The Itaipu Dam. Image by Nico Kaiser via License: Creative Commons

Bitcoin mining could make electricity from the large Itaipu dam more expensive – for Brazil, which has so far been buying the surplus from Paraguay at ridiculous prices. A fair price would be a big win for Paraguay.

Hot today, hot tomorrow. Recently, senators in Paraguay presented a bill that would ban mining in the South American country because it affects the electricity supply. Now another senator is presenting a statement calling for mining to be supported because it improves electricity supply.

So what now? In my opinion, Senator Salyn Buzarquis has much better arguments in the refreshingly contradictory discussion. In an approved statement, he argues that the Department of Commerce “is studying the economic benefits that selling our energy surplus to the crypto mining industry can have.”

The main issue is the surplus electricity generated by the Itaipu Dam, which Paraguay and its neighbor Brazil operate jointly. Buzarquis believes “that crypto mining companies can be a short- or medium-term solution to sell our energy surplus at market prices.”

The senator apparently coordinated the statement with ANDE, the country’s national energy administration, which distributes electricity from the dam. ANDE demonstrates that the economic benefits are significant. Miners already bring in more than $100 million a year. In addition, they award “significant contracts to local companies producing transformers, cables, electronic systems and refrigeration.” These secondary effects also generate tax revenue and create jobs.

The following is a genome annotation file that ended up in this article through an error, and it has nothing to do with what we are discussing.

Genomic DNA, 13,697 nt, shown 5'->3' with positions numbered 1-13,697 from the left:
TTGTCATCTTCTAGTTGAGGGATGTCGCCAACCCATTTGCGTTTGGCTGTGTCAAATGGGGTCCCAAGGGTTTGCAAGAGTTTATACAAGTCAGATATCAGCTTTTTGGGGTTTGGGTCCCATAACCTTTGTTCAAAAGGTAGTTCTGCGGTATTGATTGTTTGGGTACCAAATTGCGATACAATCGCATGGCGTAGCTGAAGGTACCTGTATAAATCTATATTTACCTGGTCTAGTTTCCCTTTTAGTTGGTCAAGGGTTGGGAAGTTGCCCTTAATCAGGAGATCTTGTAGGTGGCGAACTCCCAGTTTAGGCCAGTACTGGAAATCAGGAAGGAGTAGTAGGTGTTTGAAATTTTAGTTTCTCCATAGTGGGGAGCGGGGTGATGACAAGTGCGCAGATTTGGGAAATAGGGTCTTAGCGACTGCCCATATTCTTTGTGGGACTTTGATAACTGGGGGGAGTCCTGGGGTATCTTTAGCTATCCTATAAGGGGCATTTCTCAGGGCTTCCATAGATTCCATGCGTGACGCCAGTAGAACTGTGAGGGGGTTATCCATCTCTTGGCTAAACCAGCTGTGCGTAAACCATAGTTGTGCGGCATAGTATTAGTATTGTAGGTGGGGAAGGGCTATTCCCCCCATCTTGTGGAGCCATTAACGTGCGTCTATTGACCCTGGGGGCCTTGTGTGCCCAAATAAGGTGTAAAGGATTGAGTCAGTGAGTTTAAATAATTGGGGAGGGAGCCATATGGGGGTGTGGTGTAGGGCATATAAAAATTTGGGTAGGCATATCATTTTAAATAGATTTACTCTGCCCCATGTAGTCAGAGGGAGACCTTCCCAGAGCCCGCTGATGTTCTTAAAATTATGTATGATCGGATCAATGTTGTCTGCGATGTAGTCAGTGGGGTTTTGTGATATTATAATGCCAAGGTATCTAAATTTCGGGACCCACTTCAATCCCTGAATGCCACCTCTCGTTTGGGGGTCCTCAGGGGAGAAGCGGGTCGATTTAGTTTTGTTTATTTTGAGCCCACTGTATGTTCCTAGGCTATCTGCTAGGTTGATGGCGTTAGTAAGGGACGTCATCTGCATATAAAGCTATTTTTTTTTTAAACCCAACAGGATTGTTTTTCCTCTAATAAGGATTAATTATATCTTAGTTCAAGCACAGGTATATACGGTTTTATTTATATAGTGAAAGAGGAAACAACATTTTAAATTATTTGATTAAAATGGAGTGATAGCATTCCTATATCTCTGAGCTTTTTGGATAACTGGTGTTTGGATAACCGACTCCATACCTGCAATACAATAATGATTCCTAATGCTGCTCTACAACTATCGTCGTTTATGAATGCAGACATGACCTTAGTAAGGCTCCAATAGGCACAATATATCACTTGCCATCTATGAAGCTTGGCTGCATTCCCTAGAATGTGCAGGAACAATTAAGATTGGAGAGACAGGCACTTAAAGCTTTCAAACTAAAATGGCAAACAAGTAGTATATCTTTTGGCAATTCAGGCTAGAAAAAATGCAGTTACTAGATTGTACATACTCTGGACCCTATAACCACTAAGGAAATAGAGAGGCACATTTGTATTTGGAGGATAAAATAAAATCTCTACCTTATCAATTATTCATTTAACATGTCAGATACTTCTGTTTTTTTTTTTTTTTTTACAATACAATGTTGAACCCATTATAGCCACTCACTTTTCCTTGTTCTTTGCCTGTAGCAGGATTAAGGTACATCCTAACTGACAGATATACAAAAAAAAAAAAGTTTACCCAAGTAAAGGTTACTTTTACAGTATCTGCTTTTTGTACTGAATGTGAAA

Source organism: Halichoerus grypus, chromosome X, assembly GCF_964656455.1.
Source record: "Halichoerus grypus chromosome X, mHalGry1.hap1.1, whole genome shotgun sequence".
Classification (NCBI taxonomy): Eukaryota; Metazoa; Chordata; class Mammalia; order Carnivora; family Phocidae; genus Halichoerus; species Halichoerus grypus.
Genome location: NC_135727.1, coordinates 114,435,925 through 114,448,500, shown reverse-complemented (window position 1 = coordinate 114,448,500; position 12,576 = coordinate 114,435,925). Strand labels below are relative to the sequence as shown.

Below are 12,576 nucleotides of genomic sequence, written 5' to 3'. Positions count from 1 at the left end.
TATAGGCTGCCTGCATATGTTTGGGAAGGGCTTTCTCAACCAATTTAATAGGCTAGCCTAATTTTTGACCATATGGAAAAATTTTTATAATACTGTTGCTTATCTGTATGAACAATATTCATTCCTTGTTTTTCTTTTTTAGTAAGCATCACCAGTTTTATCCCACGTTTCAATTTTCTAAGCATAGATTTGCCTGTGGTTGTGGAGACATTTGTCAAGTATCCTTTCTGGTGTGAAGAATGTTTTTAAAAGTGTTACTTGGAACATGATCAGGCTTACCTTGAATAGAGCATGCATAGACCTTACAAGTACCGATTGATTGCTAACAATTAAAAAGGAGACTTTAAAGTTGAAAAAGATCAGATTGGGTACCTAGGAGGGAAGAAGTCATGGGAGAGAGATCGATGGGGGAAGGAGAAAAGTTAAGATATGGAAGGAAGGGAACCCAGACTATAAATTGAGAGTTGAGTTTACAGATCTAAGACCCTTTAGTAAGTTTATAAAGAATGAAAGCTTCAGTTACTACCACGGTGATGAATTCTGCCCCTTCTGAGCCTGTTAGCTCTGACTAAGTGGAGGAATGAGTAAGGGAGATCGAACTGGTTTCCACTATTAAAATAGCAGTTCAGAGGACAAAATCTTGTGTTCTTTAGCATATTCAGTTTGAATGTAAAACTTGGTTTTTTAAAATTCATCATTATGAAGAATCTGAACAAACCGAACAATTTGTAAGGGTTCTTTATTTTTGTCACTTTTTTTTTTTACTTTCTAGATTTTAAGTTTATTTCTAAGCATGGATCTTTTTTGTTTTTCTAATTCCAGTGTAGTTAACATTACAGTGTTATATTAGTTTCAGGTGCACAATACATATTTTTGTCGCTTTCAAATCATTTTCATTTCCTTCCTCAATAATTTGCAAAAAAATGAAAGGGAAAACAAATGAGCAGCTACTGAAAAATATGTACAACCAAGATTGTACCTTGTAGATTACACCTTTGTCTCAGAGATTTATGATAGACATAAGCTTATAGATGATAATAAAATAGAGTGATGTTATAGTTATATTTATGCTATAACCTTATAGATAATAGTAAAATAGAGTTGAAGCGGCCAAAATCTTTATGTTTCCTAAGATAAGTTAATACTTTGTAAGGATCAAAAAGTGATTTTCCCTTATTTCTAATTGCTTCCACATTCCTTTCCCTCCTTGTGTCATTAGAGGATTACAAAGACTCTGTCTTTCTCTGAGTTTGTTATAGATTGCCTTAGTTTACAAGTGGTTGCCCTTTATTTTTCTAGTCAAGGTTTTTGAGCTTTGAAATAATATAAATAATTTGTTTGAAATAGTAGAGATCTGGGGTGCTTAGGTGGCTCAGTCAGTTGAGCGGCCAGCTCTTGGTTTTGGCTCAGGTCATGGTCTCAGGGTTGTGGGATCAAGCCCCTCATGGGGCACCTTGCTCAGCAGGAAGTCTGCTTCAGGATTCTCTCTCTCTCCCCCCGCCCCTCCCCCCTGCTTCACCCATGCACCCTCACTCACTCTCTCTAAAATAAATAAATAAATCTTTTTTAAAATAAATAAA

There are currently 45 legal Bitcoin mining farms operating in different regions in Paraguay. ANDE President Felix Sosa recently announced plans to test sell excess energy from the Itaipu Dam to miners through bilateral contracts. He assumes tariffs between $40 and $51 per megawatt hour. According to the senator, this is very relevant, “because for the first time in the history of Paraguay, excess energy from the dam will be sold at market prices, and with purchase guarantees that were previously unimaginable.”

The alternative is much less attractive: its neighbor Brazil – with which Paraguay shares the dam – only pays $10 per megawatt hour for the excess energy. “We will be able to finally achieve the fair price that we have longed for in Paraguay. In negotiations with Brazil, we can also reject prices below $40 per megawatt hour.”

The Bitcoin miners are actually making electricity more expensive, as they are often accused of – but in Brazil, not in Paraguay. They set a land price because Paraguay’s electricity suppliers know that there is always a buyer who will pay it.

For 2025, the senator expects that the installed mining farms will purchase electricity for around $125 million. This represents a profit of $73 million for ANDE and approximately $177 million in sales tax for the tax office. “This revenue is what ANDE needs to avoid going bankrupt and to be able to invest more in infrastructure without increasing electricity prices for people in Paraguay.” Mining does make electricity more expensive in Brazil – but Even cheaper in Paraguay.

Senator Buzarquis obviously gets it. Bitcoin mining could be a godsend for the electricity market in Paraguay.


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